How do you define epic?
From the dictionary you will find “heroic or grand in scale or character: his epic journey around the world” or “very imposing or impressive”.
The four of us believe we must add an element of danger and/or risk of injury to the definition to make any adventure truly epic.
Capital Reef National Park, established on December 18, 1971 and encompassing 241,904 acres is another one of those parks that could be considered a “drive through” as Utah Route 24 goes from east to west and you can just simply stop at the vistas to take in the views and keep on going. In fact, we kinda did that the first day we were there as our campground was on the west side of the park. We stopped at a few of the vistas and even took a couple of decent hikes to Hickman Bridge and Grand Wash (a canyon) on that first day.
Our epic hike, though, was an unmarked trail that the Ranger let us know about that we did on the second day. It was a five-miler upstream through a river bed from just south of the Ranger Station to Panorama Point. The river was just barely flowing at this point in the season which is what made this hike possible. That’s not what made it epic. And it wasn’t the distance nor the heat nor the threat of flash floods in the canyons that made it epic either. It was finding our way up the three waterfalls along the route, especially that first one!
It was only about 10′ high and there was plenty of room to get up there. However, we had wet boots and even barefoot didn’t work either as the rock was just to slippery. There was a pond at the bottom and a ledge to one side. I tried that path many times but just couldn’t find a hand hold that made me feel confident that I’d get across that ledge without slipping, smashing my head on the ledge and landing unconscious in the pond below. And me being the tallest of the group, well, if I couldn’t reach across it was going to be really tough for the rest of the group too. And, we were over a mile into the canyon at this point so help was not close by if anyone got injured attempting this crossing.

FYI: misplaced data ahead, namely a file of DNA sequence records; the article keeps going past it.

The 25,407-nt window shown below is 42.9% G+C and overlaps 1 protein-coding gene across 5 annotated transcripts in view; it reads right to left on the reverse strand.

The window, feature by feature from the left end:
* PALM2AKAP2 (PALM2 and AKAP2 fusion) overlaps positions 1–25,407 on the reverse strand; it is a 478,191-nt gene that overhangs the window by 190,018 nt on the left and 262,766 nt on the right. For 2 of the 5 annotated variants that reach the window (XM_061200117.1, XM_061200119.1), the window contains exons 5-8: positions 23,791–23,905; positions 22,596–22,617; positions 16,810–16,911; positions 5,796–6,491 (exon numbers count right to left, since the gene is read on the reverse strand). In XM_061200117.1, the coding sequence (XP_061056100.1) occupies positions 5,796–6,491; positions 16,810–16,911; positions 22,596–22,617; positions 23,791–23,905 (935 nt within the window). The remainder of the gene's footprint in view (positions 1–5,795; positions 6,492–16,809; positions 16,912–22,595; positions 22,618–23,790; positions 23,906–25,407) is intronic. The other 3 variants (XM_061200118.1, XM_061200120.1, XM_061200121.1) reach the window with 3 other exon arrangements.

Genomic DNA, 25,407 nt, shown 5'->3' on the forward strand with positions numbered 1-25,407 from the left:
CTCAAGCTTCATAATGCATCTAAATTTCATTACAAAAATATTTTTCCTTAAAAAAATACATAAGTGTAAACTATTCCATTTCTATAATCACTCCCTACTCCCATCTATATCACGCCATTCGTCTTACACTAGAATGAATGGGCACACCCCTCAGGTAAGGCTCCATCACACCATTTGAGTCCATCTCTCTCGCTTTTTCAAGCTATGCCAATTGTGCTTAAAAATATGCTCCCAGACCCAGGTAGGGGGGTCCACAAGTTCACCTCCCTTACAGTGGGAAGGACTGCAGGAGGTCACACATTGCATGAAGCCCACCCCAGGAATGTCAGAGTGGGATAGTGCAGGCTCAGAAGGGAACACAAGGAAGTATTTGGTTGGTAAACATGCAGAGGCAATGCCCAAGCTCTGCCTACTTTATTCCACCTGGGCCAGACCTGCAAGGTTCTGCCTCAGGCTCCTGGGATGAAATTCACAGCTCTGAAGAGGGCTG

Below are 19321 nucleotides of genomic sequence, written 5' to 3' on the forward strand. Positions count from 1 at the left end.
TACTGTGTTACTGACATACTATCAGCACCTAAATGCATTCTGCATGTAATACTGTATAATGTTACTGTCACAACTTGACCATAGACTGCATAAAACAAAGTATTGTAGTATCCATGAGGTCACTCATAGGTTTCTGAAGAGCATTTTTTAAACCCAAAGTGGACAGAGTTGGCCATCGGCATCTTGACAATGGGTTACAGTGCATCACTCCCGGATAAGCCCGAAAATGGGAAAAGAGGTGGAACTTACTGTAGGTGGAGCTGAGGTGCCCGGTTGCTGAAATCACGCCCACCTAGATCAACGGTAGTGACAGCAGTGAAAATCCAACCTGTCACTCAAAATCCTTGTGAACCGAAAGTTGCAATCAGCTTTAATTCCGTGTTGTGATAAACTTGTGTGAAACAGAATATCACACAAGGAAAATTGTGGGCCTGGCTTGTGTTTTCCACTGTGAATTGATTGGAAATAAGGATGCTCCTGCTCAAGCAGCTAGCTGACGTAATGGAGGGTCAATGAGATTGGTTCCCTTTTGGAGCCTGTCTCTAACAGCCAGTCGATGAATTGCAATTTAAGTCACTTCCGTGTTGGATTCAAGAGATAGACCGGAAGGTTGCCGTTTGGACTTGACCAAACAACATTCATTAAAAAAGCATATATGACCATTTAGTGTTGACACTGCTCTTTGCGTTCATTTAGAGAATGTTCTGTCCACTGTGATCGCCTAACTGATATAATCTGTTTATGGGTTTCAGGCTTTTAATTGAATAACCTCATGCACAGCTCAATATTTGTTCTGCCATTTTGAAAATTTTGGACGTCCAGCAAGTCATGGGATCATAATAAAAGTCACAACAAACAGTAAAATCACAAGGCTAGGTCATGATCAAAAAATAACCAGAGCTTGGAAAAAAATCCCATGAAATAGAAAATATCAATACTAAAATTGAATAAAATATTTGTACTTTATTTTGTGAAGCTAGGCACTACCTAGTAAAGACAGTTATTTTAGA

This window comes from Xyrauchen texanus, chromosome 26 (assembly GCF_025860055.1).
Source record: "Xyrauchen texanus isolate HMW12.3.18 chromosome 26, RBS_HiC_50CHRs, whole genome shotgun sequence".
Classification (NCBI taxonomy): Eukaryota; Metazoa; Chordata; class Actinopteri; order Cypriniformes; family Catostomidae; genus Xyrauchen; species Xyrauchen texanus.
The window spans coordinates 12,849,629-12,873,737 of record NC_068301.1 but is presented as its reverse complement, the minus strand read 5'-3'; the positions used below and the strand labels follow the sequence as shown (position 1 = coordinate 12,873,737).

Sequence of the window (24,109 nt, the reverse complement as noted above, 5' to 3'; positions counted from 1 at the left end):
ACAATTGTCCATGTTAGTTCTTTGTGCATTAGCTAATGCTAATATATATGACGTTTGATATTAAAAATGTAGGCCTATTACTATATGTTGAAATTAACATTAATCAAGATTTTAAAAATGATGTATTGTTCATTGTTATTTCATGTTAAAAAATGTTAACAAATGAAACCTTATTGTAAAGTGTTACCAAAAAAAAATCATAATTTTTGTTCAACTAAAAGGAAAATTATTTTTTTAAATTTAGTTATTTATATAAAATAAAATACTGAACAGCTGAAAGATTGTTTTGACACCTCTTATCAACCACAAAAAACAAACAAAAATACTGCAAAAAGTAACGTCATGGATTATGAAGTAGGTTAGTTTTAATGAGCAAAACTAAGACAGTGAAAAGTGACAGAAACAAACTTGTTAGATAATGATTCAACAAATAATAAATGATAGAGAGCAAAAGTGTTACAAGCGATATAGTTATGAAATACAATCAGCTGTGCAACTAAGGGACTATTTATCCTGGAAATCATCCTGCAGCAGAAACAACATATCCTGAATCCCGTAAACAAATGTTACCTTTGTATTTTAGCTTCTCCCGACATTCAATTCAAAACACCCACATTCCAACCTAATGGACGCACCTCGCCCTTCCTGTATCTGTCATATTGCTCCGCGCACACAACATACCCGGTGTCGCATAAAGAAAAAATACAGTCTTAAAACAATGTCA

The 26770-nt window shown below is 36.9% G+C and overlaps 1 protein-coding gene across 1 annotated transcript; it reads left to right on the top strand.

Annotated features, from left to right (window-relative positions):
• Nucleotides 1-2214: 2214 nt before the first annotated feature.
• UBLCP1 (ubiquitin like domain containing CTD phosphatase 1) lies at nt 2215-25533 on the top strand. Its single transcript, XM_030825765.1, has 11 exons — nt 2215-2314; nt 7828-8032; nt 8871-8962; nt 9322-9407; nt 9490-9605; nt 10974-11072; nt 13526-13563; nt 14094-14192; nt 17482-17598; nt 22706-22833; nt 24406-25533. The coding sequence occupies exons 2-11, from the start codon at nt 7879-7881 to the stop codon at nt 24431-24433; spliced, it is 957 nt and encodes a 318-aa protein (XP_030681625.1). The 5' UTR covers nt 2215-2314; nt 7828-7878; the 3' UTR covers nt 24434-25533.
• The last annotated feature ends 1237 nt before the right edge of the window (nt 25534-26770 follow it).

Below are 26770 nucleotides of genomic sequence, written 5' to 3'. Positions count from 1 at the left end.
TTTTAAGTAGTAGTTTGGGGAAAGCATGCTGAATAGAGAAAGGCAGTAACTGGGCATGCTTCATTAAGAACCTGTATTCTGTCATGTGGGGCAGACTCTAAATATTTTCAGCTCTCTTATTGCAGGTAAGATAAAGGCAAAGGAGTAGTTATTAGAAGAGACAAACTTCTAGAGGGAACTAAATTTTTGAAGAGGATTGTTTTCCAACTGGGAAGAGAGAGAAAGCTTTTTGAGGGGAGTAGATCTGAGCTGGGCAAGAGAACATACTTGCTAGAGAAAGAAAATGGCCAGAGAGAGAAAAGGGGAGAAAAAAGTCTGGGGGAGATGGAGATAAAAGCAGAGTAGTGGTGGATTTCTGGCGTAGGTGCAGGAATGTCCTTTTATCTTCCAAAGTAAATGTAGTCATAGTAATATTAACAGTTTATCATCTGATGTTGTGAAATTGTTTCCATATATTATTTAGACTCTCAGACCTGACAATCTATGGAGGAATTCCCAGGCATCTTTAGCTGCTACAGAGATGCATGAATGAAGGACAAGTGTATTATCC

Arthur found his way up the ledge of the waterfall and was convinced we could all make it up that way. I went up second and made it. Then it was up to RT & I to pull Linda up over the top once she found a way to get close. Next was Siobhan, climbing up to the top and RT and I pulling her up and over the top. Risky but exciting. We all made it and looked forward to the next two climbs along the way.
We came across a few other hikers further into the canyon and got some helpful tips from each of them as to how to make it past the remaining falls. One guy even shared a path through a small tunnel into the rocks that made the last fall easier for sure.
In the morning we had locked our bikes at the parking area for Chimney Rock which was to be the end of our hiking route just across Route 24 from Panorama Point. That left us with a few miles to ride back to the car in our hiking gear but, thankfully, it was mostly down hill!
Back at the campground, we decided to try out our RV’s outdoor TV to watch a movie that night called “RV”! It was funny when we watched it prior to doing any RVing, it was absolutely hilarious after having RV experience. We were all laughing so hard it hurt! What a great time! It was like being at our own personal drive in theater. RT & Linder even brought popcorn. Hopefully, we didn’t disturb our neighbors too much?